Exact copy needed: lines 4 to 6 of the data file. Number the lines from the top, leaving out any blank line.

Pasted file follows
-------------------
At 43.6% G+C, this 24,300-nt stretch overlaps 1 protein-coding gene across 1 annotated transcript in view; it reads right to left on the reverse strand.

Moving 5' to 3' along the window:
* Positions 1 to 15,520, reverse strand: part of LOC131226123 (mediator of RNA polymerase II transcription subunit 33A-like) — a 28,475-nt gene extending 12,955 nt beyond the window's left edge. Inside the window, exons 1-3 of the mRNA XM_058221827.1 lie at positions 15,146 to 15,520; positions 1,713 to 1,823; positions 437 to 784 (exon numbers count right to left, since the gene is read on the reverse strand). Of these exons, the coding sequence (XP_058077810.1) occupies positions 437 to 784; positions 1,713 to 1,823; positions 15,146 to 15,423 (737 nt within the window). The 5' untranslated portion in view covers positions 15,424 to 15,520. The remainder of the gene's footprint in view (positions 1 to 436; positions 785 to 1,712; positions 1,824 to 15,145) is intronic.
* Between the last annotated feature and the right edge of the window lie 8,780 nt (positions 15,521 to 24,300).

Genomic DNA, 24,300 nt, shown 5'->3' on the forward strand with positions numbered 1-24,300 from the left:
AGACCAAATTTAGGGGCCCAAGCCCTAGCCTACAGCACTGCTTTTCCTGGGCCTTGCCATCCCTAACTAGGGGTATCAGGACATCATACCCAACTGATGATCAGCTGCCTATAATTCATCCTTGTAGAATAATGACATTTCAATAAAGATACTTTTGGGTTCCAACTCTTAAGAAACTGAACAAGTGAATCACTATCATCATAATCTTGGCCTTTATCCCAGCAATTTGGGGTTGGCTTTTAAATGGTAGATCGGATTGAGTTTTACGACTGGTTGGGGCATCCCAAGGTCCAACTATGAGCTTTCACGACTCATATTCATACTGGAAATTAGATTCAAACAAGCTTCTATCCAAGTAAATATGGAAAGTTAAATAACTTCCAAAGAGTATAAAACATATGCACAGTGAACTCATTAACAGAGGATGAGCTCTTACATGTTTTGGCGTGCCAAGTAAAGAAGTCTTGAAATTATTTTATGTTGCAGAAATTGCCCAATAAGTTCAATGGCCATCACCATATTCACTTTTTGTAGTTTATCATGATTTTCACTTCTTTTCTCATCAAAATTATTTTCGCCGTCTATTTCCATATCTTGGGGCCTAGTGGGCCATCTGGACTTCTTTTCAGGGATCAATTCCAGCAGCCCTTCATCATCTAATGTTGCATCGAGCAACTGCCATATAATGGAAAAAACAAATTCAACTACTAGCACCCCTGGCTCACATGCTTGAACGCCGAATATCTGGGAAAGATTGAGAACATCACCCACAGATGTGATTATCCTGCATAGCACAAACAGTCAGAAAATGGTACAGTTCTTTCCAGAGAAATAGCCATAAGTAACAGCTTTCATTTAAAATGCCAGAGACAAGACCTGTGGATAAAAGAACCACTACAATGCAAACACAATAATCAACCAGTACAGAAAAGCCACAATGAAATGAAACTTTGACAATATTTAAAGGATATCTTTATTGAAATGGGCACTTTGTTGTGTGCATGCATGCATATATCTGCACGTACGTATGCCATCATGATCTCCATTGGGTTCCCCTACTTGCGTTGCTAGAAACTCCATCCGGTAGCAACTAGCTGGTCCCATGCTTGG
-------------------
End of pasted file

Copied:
* Between the last annotated feature and the right edge of the window lie 8,780 nt (positions 15,521 to 24,300).

Genomic DNA, 24,300 nt, shown 5'->3' on the forward strand with positions numbered 1-24,300 from the left:
AGACCAAATTTAGGGGCCCAAGCCCTAGCCTACAGCACTGCTTTTCCTGGGCCTTGCCATCCCTAACTAGGGGTATCAGGACATCATACCCAACTGATGATCAGCTGCCTATAATTCATCCTTGTAGAATAATGACATTTCAATAAAGATACTTTTGGGTTCCAACTCTTAAGAAACTGAACAAGTGAATCACTATCATCATAATCTTGGCCTTTATCCCAGCAATTTGGGGTTGGCTTTTAAATGGTAGATCGGATTGAGTTTTACGACTGGTTGGGGCATCCCAAGGTCCAACTATGAGCTTTCACGACTCATATTCATACTGGAAATTAGATTCAAACAAGCTTCTATCCAAGTAAATATGGAAAGTTAAATAACTTCCAAAGAGTATAAAACATATGCACAGTGAACTCATTAACAGAGGATGAGCTCTTACATGTTTTGGCGTGCCAAGTAAAGAAGTCTTGAAATTATTTTATGTTGCAGAAATTGCCCAATAAGTTCAATGGCCATCACCATATTCACTTTTTGTAGTTTATCATGATTTTCACTTCTTTTCTCATCAAAATTATTTTCGCCGTCTATTTCCATATCTTGGGGCCTAGTGGGCCATCTGGACTTCTTTTCAGGGATCAATTCCAGCAGCCCTTCATCATCTAATGTTGCATCGAGCAACTGCCATATAATGGAAAAAACAAATTCAACTACTAGCACCCCTGGCTCACATGCTTGAACGCCGAATATCTGGGAAAGATTGAGAACATCACCCACAGATGTGATTATCCTGCATAGCACAAACAGTCAGAAAATGGTACAGTTCTTTCCAGAGAAATAGCCATAAGTAACAGCTTTCATTTAAAATGCCAGAGACAAGACCTGTGGATAAAAGAACCACTACAATGCAAACACAATAATCAACCAGTACAGAAAAGCCACAATGAAATGAAACTTTGACAATATTTAAAGGATATCTTTATTGAAATGGGCACTTTGTTGTGTGCATGCATGCATATATCTGCACGTACGTATGCCATCATGATCTCCATTGGGTTCCCCTACTTGCGTTGCTAGAAACTCCATCCGGTAGCAACTAGCTGGTCCCATGCTTGG